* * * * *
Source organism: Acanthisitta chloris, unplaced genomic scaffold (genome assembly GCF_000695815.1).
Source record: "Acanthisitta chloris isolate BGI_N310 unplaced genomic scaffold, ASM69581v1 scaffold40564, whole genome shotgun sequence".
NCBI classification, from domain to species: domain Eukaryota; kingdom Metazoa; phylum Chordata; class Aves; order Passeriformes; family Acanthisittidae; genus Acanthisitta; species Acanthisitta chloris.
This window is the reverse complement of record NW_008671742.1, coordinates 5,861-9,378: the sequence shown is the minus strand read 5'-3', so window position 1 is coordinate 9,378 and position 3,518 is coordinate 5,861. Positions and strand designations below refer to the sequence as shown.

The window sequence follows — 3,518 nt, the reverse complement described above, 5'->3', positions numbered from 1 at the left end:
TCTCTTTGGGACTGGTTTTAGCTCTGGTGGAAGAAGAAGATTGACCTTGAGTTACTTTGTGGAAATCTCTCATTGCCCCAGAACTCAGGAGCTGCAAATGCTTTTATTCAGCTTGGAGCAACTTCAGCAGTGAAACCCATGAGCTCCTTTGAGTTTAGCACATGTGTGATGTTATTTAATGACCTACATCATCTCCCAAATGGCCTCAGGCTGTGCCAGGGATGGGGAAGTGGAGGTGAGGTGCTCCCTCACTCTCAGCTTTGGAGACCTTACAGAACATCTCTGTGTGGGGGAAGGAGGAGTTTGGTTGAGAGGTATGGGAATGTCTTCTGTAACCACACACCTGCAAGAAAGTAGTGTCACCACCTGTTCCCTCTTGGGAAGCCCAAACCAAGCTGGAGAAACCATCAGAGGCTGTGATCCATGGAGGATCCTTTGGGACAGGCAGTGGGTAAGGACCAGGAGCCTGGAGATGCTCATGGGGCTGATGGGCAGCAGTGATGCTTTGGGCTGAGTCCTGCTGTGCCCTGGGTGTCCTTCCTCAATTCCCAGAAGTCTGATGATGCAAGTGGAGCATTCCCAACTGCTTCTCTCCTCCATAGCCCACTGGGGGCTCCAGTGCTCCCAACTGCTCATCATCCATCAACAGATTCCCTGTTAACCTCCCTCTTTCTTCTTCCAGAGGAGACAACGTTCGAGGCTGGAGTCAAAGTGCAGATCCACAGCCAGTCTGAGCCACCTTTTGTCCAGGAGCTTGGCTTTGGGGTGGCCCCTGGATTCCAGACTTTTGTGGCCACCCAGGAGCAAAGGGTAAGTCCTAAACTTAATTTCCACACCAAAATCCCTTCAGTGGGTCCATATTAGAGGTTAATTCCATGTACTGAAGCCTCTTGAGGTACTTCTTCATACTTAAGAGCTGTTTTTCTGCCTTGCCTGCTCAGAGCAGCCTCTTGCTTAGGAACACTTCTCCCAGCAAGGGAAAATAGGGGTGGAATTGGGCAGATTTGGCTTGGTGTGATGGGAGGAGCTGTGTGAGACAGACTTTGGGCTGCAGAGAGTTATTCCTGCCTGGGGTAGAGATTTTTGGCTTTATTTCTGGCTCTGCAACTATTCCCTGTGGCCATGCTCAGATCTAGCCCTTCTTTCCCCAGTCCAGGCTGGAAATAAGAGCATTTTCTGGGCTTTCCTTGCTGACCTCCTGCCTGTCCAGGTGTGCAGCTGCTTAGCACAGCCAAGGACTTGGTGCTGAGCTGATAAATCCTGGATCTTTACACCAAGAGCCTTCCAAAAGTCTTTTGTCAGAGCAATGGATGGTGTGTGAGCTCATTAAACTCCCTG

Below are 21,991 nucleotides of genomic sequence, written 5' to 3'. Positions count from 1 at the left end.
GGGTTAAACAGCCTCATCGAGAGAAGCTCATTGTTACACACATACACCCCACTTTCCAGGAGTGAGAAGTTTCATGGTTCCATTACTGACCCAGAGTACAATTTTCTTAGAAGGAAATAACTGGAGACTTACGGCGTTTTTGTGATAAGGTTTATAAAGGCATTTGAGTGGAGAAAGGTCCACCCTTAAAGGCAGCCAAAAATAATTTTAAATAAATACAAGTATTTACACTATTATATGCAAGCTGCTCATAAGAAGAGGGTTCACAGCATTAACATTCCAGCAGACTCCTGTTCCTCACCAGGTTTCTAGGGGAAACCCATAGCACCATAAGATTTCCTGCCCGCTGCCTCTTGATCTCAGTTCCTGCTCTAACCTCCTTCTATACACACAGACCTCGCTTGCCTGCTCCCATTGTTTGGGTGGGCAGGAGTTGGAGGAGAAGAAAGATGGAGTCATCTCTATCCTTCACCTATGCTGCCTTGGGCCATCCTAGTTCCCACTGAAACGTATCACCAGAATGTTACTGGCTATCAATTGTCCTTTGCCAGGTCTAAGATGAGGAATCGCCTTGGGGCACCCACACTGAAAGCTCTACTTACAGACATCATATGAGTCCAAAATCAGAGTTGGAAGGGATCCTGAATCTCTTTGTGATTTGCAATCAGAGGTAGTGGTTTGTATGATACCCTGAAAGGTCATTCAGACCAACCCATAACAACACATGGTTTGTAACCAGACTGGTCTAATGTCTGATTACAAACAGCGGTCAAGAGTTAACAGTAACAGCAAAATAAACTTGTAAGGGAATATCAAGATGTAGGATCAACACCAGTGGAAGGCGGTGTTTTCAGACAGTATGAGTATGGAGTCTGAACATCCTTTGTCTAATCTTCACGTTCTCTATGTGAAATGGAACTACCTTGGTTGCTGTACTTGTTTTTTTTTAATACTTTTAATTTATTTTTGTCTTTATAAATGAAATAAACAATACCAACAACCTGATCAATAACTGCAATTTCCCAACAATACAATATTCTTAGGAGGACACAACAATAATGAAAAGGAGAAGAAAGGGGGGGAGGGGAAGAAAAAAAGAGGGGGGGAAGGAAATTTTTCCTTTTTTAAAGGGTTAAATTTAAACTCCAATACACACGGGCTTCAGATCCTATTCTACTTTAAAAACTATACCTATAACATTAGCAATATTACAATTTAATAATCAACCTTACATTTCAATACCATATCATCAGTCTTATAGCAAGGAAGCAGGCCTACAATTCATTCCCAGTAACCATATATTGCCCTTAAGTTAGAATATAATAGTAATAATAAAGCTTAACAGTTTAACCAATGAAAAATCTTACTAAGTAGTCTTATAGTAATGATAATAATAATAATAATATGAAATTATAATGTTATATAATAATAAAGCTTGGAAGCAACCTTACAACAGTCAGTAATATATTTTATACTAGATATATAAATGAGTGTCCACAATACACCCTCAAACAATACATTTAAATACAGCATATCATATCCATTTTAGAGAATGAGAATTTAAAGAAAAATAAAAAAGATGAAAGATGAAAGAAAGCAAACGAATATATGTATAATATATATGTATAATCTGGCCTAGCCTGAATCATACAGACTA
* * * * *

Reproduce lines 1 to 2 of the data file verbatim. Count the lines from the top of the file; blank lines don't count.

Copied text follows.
Source organism: Acanthisitta chloris, unplaced genomic scaffold (genome assembly GCF_000695815.1).
Source record: "Acanthisitta chloris isolate BGI_N310 unplaced genomic scaffold, ASM69581v1 scaffold40564, whole genome shotgun sequence".